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42 Phil. 28

[ G. R. No. 17540, July 23, 1921 ]




This is an original action for the writ of mandamus, commenced in the Supreme Court. The respondent presented a demurrer to the petition.

The important facts admitted and found in the petition may be stated as follows:

  1. That sometime prior to the 3d day of October, 1913, the municipality of Cabanatuan, of the Province of Nueva Ecija, commenced an action in the Court of First Instance of said province, for the purpose of expropriating certain pieces or parcels of land for a public market. The action was known as No. 950 and was entitled "El Municipio de Cabanatuan vs. Gregorio Crisostomo y otros."

  2. That on the 9th day of July, 1915, the Court of First Instance rendered a final judgment in said action, granting to said municipality the pieces or parcels of land in question without condition, and ordered said municipality to pay to the various owners of said parcels of land the specific amounts which were mentioned in the dispositive part of the decision.

  3. That later (the exact date not appearing of record) the said municipality constructed upon said land houses to be rented.

The petitioner herein now alleges that, in view of the fact that the municipality expropriated the parcel of land in question for the purpose of a public market and that it abandoned that purpose, it thereby lost its right to the parcel of land so appropriated. The petitioner prayed that the writ of mandamus be issued requiring the said municipality to return said land to its former owner the petitioner herein. The petitioner further alleged that he has not been paid the amount due him as the value of his land.

The question presented by the petition and demurrer is this: When private land is expropriated for a particular public use, and that particular public use is abandoned, does the land so expropriated return to its former owner?

The answer to that question depends upon the character of the title acquired by the expropriator, whether it be the State, a province, a municipality, or a corporation which has the right to acquire property under the power of eminent domain. If, for example, land is expropriated for a particular purpose, with the condition that when that purpose is ended or abandoned the property shall return to its former owner, then, of course, when the purpose is terminated or abandoned the former owner reacquires the property so expropriated. If, for example, land is expropriated for a public street and the expropriation is granted upon condition that the city can only use it for a public street, then, of course, when the city abandons its use as a public street, it returns to the former owner, unless there is some statutory provision to the contrary. Many other similar examples might be given. If, upon the contrary, however, the decree of expropriation gives to the entity a fee simple title, then, of course, the land becomes the absolute property of the expropriator, whether it be the State, a province, or municipality, and in that case the non-user does not have the effect of defeating the title acquired by the expropriation proceedings. (10 R. C. L., 240, sec. 202; 20 C. J., 1234, sees. 593-599, and numerous cases cited; Reichling vs. Covington Lumber Co., 57 Wash., 225; 13."i Am. St. Rep., 976; McConihay vs. Wright, 121 U. S., 201.)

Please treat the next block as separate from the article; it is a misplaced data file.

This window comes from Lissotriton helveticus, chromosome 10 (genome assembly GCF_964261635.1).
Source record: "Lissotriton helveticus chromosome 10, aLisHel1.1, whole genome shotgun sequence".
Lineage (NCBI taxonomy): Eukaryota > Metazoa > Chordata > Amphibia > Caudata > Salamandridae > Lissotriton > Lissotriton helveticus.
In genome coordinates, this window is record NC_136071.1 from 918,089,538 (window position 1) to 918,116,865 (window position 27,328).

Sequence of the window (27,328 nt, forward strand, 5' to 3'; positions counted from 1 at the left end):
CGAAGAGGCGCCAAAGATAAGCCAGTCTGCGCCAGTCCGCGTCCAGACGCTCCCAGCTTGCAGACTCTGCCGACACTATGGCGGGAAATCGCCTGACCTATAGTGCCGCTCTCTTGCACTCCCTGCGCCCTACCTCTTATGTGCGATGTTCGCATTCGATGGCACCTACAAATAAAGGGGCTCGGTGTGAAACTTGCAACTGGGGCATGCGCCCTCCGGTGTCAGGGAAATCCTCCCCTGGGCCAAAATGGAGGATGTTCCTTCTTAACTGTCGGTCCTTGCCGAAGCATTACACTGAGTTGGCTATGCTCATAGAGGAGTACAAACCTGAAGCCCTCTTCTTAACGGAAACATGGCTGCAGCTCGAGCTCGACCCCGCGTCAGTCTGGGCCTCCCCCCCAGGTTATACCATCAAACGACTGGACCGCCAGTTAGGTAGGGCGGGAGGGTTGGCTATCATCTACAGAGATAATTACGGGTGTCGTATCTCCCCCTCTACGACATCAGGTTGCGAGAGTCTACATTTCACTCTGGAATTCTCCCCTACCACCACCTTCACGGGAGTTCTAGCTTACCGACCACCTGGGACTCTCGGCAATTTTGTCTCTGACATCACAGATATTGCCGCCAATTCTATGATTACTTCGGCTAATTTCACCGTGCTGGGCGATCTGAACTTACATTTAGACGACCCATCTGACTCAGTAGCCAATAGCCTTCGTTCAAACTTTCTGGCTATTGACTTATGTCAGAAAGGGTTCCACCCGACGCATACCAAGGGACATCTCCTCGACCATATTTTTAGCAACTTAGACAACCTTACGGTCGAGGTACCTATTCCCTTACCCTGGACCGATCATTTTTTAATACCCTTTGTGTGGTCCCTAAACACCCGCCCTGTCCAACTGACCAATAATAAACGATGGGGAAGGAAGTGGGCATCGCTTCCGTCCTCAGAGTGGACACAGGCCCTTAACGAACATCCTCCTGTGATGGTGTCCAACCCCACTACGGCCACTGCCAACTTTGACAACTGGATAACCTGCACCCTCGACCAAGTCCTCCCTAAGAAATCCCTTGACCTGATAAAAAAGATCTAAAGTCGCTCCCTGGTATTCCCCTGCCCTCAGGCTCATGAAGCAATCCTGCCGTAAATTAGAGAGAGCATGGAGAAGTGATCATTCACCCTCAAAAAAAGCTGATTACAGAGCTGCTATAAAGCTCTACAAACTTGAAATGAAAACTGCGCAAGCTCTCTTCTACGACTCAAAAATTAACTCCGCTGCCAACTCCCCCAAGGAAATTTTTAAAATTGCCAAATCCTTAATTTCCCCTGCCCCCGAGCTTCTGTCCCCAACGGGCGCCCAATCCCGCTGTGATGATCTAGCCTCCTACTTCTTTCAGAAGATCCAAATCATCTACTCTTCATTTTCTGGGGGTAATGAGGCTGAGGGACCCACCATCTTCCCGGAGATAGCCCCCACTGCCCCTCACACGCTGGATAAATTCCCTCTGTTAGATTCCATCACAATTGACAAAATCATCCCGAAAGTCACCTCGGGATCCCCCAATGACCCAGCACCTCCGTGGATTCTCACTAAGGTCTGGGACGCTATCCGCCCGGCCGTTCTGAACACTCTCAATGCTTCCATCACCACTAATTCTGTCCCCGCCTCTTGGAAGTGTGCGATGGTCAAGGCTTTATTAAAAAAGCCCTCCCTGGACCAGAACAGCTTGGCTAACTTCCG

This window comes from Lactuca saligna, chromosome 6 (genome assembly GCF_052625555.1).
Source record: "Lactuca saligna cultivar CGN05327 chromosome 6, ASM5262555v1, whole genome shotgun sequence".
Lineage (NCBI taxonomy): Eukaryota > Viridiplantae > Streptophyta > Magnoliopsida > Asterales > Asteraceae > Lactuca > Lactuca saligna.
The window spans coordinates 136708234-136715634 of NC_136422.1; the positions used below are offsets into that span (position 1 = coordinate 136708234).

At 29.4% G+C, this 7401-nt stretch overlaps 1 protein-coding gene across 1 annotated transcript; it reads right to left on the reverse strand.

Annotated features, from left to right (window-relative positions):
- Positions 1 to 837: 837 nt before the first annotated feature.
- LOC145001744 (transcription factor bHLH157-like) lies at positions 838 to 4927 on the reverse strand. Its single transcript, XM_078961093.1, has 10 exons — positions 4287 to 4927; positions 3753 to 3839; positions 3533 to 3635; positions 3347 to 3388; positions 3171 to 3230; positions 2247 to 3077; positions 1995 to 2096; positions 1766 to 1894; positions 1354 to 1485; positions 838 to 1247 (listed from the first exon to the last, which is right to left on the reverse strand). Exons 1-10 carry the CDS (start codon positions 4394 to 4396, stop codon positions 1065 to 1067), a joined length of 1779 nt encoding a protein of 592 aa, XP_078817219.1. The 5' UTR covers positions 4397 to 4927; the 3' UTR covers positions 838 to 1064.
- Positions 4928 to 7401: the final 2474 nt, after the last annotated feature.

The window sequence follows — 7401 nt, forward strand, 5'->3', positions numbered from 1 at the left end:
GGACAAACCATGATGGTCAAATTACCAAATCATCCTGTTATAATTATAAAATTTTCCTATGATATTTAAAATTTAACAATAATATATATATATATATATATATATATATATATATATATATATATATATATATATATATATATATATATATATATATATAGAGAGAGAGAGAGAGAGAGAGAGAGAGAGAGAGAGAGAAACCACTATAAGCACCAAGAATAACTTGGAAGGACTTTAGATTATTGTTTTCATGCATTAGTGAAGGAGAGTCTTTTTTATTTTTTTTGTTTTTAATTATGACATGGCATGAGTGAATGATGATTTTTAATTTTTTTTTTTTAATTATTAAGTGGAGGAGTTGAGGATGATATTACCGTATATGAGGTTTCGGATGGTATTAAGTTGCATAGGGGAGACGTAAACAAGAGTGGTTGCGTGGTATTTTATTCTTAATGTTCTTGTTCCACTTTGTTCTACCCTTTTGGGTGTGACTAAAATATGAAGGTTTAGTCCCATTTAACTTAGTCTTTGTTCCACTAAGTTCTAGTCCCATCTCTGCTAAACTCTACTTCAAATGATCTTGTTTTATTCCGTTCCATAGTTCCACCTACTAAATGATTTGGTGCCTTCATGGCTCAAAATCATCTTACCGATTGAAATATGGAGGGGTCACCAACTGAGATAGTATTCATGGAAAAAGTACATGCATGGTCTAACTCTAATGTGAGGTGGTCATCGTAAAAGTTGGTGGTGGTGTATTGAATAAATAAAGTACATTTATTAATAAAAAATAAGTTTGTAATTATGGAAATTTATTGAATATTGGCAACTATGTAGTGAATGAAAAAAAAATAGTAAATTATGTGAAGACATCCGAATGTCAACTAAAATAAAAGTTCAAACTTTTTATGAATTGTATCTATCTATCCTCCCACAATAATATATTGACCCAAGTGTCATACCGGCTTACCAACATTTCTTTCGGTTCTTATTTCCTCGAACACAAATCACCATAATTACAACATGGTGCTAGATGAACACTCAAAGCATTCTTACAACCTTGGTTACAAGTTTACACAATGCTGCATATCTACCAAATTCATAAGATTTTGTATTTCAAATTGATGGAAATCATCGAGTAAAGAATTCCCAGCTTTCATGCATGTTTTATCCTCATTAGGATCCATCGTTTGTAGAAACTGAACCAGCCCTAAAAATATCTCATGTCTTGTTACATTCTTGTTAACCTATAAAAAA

When land has been acquired for public use in fee simple unconditionally, either by the exercise of eminent domain or by purchase, the former owner retains no rights in the land, and the public use may be abandoned, or the land may be devoted to a different use, without any impairment of the estate or title acquired, or any reversion to the former owner. (Fort Wayne vs. Lake Shore, etc. Ry. Co., 132 Ind., 558; 18 L. R. A., 367.)

The petitioner having admitted that the municipality of Cabanatuan, in the year 1915, had acquired a fee simple title to the land in question, it (the municipality) is the owner of the land in question, notwithstanding the fact that it is making a use of the same other than that for which it was expropriated.

If the petitioner has not been paid for his land, that is another question, and he has his remedy by an ordinary action.

For all of the foregoing reasons, the demurrer presented by the prosecuting attorney of the Province of Nueva Ecija is hereby sustained, and it is hereby ordered that a final decree be issued in accordance herewith, with costs, unless the petitioner amends his petition within five days from the notice hereof. So ordered.

Mapa, C. J ., Araullo, Street, Avancena, and Villamor, JJ., concur.